Finance Minister Sufyan Ahmed said Friday that Ethiopia considers it "unacceptable" that donors plan to withdraw US$375 million (Ђ315 million) in direct aid to the government following a recent crackdown on the opposition and the independent press. "Ultimately it is the poor who are the victims of this decision," Sufyan told the Associated Press. "It is their basic services that will be affected at the community level."
Ethiopia receives some US$1.9 billion (Ђ1.6 billion) in aid a year, making it one of the largest recipients of foreign assistance in Africa. About US$700 million (Ђ592 million) is for emergency assistance while the rest is for development programs. Aid accounts for up to a third of the government's entire budget.
Direct budget support, aid funds that are pumped into the treasury for the government to use at its discretion, account for about 10 percent of the Ethiopian budget. Donors have said these funds will now be reallocated U.N. and aid programs intended to curb poverty among Ethiopia's estimated 77 million people. This would include improvement of health care and the supply of clean water.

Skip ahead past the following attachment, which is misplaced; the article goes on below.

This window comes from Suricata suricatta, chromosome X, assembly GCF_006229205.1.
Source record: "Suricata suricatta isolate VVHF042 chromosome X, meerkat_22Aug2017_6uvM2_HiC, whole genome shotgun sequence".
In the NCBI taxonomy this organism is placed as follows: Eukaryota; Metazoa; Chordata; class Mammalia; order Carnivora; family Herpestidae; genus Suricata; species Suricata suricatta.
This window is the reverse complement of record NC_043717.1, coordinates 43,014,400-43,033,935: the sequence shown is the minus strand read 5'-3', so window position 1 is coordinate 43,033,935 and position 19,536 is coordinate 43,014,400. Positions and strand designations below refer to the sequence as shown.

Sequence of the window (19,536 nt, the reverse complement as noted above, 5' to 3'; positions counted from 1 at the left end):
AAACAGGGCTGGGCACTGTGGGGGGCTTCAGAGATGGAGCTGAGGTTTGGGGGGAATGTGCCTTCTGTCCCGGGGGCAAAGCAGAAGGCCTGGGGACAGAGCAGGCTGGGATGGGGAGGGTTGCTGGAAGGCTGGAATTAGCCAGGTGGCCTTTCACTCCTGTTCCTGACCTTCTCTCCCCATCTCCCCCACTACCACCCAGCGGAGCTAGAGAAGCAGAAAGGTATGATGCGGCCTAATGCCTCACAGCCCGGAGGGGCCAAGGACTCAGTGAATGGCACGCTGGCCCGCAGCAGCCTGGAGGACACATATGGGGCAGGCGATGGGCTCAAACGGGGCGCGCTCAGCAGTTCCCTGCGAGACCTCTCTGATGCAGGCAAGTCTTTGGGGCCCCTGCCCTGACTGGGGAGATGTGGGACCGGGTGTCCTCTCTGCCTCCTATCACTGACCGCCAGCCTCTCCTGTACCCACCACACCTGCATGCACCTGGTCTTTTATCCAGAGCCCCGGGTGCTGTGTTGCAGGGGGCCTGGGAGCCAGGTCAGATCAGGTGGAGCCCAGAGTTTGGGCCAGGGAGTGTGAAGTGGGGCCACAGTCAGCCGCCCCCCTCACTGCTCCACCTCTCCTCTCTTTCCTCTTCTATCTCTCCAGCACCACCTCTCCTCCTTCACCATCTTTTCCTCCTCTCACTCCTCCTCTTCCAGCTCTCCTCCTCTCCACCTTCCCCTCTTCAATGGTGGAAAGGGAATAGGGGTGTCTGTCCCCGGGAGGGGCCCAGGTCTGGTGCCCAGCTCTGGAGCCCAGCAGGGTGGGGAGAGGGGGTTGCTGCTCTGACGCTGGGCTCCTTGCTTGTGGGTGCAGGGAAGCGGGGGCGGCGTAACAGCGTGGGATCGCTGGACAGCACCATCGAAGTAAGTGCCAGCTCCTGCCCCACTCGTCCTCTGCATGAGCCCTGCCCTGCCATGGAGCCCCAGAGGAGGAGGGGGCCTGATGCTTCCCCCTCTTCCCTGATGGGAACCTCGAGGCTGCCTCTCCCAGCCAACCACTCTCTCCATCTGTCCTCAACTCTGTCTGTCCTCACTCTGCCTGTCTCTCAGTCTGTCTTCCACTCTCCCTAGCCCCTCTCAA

Sufyan said the shift in financing is a lengthy process that will hurt the poor. Ethiopia is among the poorest countries in the world. Half of all children are physically stunted because of food shortages. Some 30 million people live on no more than US$1 (Ђ0.85) a day.
Donors plan to stop channeling aid through the government following political unrest that claimed the lives of at least 46 people in November. Another 42 died in June in similar protests, which began after the main opposition parties accused authorities of rigging May 15 polls that returned Prime Minister Meles Zenawi to power. Thousands of people were detained in the subsequent crackdown. Among those seized were leaders of the main opposition group, editors, journalists, aid workers and human rights activists.
Meles has said the opposition deliberately stirred up the violence in a bid to topple the government and that some 3,000 people will face charges. Sufyan said that donors have misunderstood the political situation in Ethiopia, but relations with the government were still good, reports the AP. I.L.
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